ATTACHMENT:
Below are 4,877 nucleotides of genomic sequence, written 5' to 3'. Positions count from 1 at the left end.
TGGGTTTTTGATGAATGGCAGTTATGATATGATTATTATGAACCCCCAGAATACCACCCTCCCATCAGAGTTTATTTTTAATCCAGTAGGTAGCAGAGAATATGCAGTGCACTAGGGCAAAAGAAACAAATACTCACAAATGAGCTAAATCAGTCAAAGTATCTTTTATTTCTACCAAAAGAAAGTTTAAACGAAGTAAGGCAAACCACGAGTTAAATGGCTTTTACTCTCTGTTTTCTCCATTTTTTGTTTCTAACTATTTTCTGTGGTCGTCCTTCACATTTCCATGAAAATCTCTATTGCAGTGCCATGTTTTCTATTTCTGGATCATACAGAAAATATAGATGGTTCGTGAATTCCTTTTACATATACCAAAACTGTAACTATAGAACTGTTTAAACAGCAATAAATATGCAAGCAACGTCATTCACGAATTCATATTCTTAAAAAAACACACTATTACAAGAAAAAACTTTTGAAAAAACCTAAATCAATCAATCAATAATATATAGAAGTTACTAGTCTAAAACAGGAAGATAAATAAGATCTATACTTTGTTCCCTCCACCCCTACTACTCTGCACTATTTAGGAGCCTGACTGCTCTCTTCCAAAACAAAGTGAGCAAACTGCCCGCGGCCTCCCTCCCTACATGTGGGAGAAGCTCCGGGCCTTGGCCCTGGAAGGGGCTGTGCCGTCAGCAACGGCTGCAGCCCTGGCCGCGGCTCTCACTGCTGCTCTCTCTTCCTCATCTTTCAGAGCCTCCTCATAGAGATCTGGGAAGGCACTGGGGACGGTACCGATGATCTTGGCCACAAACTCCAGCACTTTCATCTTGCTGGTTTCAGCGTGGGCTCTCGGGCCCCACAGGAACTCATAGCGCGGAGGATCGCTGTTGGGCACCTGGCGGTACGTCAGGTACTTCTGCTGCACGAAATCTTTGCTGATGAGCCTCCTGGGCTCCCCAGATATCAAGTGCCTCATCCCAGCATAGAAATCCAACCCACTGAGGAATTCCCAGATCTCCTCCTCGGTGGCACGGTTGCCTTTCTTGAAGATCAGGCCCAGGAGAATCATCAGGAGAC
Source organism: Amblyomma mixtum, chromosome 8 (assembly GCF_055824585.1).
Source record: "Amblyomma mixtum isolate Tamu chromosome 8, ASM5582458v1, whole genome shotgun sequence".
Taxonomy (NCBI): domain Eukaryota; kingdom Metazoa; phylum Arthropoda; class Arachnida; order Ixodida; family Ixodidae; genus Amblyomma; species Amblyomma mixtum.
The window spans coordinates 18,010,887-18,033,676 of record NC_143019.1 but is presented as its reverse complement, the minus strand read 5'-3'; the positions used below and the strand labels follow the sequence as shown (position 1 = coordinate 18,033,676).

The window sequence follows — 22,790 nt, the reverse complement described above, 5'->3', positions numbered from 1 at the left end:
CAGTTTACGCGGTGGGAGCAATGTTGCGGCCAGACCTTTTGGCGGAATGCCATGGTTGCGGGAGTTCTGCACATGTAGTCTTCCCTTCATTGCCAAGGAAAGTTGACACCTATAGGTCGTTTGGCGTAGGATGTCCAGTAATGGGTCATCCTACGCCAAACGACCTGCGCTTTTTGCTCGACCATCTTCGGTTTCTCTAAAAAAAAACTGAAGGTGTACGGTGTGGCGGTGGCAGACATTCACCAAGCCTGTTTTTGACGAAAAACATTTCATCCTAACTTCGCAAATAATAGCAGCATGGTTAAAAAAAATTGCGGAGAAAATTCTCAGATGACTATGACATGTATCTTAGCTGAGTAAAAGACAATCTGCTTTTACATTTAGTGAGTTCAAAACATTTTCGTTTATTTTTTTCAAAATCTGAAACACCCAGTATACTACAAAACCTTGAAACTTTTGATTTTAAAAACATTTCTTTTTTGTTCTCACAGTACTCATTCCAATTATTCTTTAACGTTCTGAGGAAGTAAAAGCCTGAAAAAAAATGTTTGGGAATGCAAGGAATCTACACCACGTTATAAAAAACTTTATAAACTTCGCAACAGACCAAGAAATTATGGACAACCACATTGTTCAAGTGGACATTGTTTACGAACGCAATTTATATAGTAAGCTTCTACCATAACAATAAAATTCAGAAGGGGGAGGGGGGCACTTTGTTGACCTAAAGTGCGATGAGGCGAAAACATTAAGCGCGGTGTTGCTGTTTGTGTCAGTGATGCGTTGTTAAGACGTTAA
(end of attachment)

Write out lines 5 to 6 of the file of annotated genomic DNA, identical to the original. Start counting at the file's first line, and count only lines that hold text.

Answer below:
Taxonomy (NCBI): domain Eukaryota; kingdom Metazoa; phylum Arthropoda; class Arachnida; order Ixodida; family Ixodidae; genus Amblyomma; species Amblyomma mixtum.
The window spans coordinates 18,010,887-18,033,676 of record NC_143019.1 but is presented as its reverse complement, the minus strand read 5'-3'; the positions used below and the strand labels follow the sequence as shown (position 1 = coordinate 18,033,676).